Why has economics not been able to meet this modest requirement?
Unlike the physical processes, the domain of economics includes a wide range of social “constructions”: institutions—markets, rules—about money supply growth, objects—currency, shares. Even when idealized these factors don’t behave uniformly. They are made up of unrecognized but artificial conventions that people persistently change and even destroy in ways that no social scientist can really anticipate. We can exploit gravity, but we can’t change it or destroy it. No one can say the same for the socially constructed causes and effects of our choices that economics deals with.

Another factor in its domain that economics has never been able to tame is science and technology itself. These are the drivers of economic growth, the “creative destruction” of capitalism. But no one can predict the direction of scientific discovery and its technological application. That was Karl Popper’s key insight. Philosophers and historians of science like Thomas Kuhn have helped us see why scientific paradigm shifts seem to come almost out of nowhere. As the rate of acceleration of scientific revolutions and novel technologies increases, the prospects of an economic theory that tames—endogenizes—the economy’s most powerful forces must diminish further and further. And with it, any hope of improvements in prediction declines as well.

Besides these there are the difficulties that can be traced to economics’ unshakable commitment to understanding—making sense of things, even when that stands in the way of knowledge.

Like all other social scientists, economists can’t really give up trying to show how human affairs emerge from motives and meanings. But if beliefs and desires—preferences and expectations—just change too fast for any one to track them, no predictively successful science that also makes sense of things is on the cards. A prosaic example shows why. Recall the last time you reached into a bag of French fries for the ketchup packet and found only mustard, not something you wanted at all. Now think about how much you’d pay for the same packet of mustard if you find yourself without one at a baseball game with a hotdog in your hand. If circumstances can change our valuations that completely, then preferences and expectations won’t hold still long enough for a theory using them to make predictions about our economic decisions. Economist’s explanations will be able to make sense of them, after the fact, when it’s too late to predict them, of course.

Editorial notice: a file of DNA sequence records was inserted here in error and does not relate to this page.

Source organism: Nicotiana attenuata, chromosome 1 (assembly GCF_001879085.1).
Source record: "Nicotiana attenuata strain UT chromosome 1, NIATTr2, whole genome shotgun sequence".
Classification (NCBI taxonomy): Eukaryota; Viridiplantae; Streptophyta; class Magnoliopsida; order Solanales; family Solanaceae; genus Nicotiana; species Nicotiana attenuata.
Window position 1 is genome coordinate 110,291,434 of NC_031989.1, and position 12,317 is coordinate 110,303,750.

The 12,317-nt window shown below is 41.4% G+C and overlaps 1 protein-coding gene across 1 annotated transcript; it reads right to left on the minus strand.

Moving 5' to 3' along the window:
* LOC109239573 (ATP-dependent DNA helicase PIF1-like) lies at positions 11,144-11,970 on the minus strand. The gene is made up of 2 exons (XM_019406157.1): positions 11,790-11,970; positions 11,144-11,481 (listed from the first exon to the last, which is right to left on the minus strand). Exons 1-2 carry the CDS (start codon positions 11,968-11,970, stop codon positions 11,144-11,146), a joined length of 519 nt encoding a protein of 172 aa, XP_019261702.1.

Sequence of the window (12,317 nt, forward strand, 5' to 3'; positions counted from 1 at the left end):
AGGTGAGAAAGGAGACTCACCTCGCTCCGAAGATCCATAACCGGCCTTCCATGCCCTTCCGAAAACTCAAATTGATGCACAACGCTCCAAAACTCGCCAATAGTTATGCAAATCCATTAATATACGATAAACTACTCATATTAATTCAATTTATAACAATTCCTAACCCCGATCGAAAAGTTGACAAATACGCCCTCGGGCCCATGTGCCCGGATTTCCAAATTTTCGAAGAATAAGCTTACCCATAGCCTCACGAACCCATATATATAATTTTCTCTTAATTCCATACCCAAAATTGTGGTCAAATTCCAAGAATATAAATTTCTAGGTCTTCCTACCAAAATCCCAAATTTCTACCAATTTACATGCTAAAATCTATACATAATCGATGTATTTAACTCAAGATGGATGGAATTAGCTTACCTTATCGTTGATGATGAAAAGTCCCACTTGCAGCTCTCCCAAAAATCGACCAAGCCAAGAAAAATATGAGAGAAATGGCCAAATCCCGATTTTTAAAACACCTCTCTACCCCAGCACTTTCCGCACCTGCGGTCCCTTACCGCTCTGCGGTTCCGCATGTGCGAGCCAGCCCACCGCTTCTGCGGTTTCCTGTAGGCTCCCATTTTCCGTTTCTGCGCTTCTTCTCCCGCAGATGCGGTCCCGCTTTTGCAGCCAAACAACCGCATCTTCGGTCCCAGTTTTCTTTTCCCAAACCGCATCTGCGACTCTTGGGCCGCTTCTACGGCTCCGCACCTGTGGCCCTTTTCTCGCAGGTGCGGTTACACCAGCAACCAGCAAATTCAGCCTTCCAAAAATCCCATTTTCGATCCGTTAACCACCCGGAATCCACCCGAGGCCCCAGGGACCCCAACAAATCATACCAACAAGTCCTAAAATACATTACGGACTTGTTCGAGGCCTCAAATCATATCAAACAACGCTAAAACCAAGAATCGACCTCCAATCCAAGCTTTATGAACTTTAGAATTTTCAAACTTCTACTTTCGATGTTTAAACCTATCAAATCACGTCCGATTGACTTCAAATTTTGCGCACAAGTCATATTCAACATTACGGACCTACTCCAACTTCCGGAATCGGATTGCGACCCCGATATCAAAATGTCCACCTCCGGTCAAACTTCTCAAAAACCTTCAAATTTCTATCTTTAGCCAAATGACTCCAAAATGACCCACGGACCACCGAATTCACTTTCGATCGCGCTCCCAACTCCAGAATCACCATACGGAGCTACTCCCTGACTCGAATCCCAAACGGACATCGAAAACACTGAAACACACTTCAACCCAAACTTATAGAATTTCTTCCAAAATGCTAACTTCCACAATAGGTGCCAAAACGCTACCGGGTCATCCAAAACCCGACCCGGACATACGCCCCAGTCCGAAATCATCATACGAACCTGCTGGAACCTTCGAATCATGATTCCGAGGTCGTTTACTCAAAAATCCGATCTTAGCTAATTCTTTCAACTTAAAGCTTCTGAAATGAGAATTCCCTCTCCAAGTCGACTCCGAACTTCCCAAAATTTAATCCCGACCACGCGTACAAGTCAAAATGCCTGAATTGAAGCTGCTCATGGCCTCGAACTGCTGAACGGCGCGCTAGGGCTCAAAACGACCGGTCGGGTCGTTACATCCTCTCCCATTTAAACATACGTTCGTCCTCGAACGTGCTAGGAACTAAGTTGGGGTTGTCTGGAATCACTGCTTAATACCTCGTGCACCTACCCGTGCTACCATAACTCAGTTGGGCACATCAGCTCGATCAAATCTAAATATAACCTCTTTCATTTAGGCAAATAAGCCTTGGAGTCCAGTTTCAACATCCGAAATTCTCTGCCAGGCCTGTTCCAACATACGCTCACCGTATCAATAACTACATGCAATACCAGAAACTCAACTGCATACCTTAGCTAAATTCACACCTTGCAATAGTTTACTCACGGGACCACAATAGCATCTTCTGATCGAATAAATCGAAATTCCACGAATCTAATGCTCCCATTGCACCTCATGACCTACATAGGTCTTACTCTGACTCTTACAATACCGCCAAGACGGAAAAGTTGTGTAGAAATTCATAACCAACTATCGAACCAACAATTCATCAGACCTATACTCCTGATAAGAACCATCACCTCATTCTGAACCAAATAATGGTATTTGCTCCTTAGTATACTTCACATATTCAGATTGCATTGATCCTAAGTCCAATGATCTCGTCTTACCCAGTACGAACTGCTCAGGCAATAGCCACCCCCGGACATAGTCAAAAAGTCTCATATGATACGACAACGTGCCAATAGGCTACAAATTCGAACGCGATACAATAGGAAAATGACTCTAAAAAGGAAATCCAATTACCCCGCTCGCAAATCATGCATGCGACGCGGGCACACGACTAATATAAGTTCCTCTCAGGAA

What if markets, industries, whole economies are moved by something other than the summing up of vast numbers of individual choices? This approach–trying to mine “Big Data” for trends that don’t make any sense to participants and observers, even while they make money—is what has made physicists so attractive in the backrooms of so many fund managements. If this approach pans out economics will turn out to be more like natural science, where we secure knowledge by giving up the aim of making sense of things—understanding.

Most economists, we dare say, don’t give data mining much of a chance. They will confidently predict that even if the physicists’ discoveries could be used to make profits, the strategy won’t last long. Why? Well, other people will catch on and begin using the same trick, or exploit it with some new strategy. It wouldn’t make sense for them not to. What economists can’t predict is what we want to know: how long will the new trick work, where and when will it cease to work, what strategy will exploit it?

Economics can’t aspire to much predictive power, and to certifiable scientific advance, if it has to build its models on an approach that makes sense of economic behavior. Maybe it won’t always have to. In The Wealth of Nations Adam Smith wrote “Nobody ever saw a dog make a fair and deliberate exchange of one bone for another….” Give it 350 years. Someday economics may know more than it understands. Then, along with quarrels about Schrödinger’s cat, we’ll have debates about the economic bite of Adam Smith’s dogs.


Alex Rosenberg is the R. Taylor Cole Professor of Philosophy and chair of the philosophy department at Duke University. He is the author of Economics — Mathematical Politics or Science of Diminishing Returns, most recently, The Atheist’s Guide to Reality.

Tyler Curtain is a theorist and philosopher with the Department of English and Comparative Literature. He teaches graduate and undergraduate courses in theory, as well as courses in science fiction and fantasy. He co-direct Duke’s Center for the Philosophy of Biology. His research interests include theoretical philosophy, philosophy of biology, evolutionary theories of language, linguistics, philosophy of language, and theoretical computer science.

Rosenberg and Curtain recently asked the question ‘What is Economics Good For?’ in an opinion piece at the New York Times.

First published in 3:AM Magazine: Wednesday, November 27th, 2013.